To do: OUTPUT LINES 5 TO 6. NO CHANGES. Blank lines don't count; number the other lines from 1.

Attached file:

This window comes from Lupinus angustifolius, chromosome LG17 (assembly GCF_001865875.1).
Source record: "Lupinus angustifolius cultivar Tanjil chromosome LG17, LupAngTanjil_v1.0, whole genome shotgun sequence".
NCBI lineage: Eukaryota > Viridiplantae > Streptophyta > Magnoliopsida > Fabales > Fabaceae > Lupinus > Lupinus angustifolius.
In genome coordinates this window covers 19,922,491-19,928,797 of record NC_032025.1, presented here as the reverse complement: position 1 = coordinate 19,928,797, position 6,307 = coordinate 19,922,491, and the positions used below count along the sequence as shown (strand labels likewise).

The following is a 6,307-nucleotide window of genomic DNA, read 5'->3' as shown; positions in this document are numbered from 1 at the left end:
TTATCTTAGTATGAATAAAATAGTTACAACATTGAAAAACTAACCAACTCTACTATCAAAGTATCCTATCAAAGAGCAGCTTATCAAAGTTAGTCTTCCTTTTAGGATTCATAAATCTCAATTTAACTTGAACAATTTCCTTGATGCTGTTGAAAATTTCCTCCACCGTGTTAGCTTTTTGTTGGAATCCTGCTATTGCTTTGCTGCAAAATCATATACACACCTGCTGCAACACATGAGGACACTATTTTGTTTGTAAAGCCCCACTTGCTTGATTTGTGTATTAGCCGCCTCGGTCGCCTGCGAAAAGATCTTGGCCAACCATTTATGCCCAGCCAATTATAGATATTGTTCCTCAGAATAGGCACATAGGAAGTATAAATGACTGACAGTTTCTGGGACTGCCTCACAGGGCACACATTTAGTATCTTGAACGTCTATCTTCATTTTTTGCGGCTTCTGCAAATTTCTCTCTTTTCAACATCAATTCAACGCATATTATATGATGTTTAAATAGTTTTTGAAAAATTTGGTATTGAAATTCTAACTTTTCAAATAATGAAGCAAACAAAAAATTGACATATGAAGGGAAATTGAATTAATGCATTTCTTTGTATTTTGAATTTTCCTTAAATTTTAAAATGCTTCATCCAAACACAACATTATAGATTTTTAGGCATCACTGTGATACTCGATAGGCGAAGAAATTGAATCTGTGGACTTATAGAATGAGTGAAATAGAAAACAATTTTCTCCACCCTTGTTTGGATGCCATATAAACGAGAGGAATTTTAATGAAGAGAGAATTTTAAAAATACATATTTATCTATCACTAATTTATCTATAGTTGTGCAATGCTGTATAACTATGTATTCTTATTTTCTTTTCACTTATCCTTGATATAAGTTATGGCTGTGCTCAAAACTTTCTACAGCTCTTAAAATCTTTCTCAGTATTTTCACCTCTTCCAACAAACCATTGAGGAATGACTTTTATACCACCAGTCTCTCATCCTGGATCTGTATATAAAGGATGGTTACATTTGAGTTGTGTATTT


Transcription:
The following is a 6,307-nucleotide window of genomic DNA, read 5'->3' as shown; positions in this document are numbered from 1 at the left end:
TTATCTTAGTATGAATAAAATAGTTACAACATTGAAAAACTAACCAACTCTACTATCAAAGTATCCTATCAAAGAGCAGCTTATCAAAGTTAGTCTTCCTTTTAGGATTCATAAATCTCAATTTAACTTGAACAATTTCCTTGATGCTGTTGAAAATTTCCTCCACCGTGTTAGCTTTTTGTTGGAATCCTGCTATTGCTTTGCTGCAAAATCATATACACACCTGCTGCAACACATGAGGACACTATTTTGTTTGTAAAGCCCCACTTGCTTGATTTGTGTATTAGCCGCCTCGGTCGCCTGCGAAAAGATCTTGGCCAACCATTTATGCCCAGCCAATTATAGATATTGTTCCTCAGAATAGGCACATAGGAAGTATAAATGACTGACAGTTTCTGGGACTGCCTCACAGGGCACACATTTAGTATCTTGAACGTCTATCTTCATTTTTTGCGGCTTCTGCAAATTTCTCTCTTTTCAACATCAATTCAACGCATATTATATGATGTTTAAATAGTTTTTGAAAAATTTGGTATTGAAATTCTAACTTTTCAAATAATGAAGCAAACAAAAAATTGACATATGAAGGGAAATTGAATTAATGCATTTCTTTGTATTTTGAATTTTCCTTAAATTTTAAAATGCTTCATCCAAACACAACATTATAGATTTTTAGGCATCACTGTGATACTCGATAGGCGAAGAAATTGAATCTGTGGACTTATAGAATGAGTGAAATAGAAAACAATTTTCTCCACCCTTGTTTGGATGCCATATAAACGAGAGGAATTTTAATGAAGAGAGAATTTTAAAAATACATATTTATCTATCACTAATTTATCTATAGTTGTGCAATGCTGTATAACTATGTATTCTTATTTTCTTTTCACTTATCCTTGATATAAGTTATGGCTGTGCTCAAAACTTTCTACAGCTCTTAAAATCTTTCTCAGTATTTTCACCTCTTCCAACAAACCATTGAGGAATGACTTTTATACCACCAGTCTCTCATCCTGGATCTGTATATAAAGGATGGTTACATTTGAGTTGTGTATTT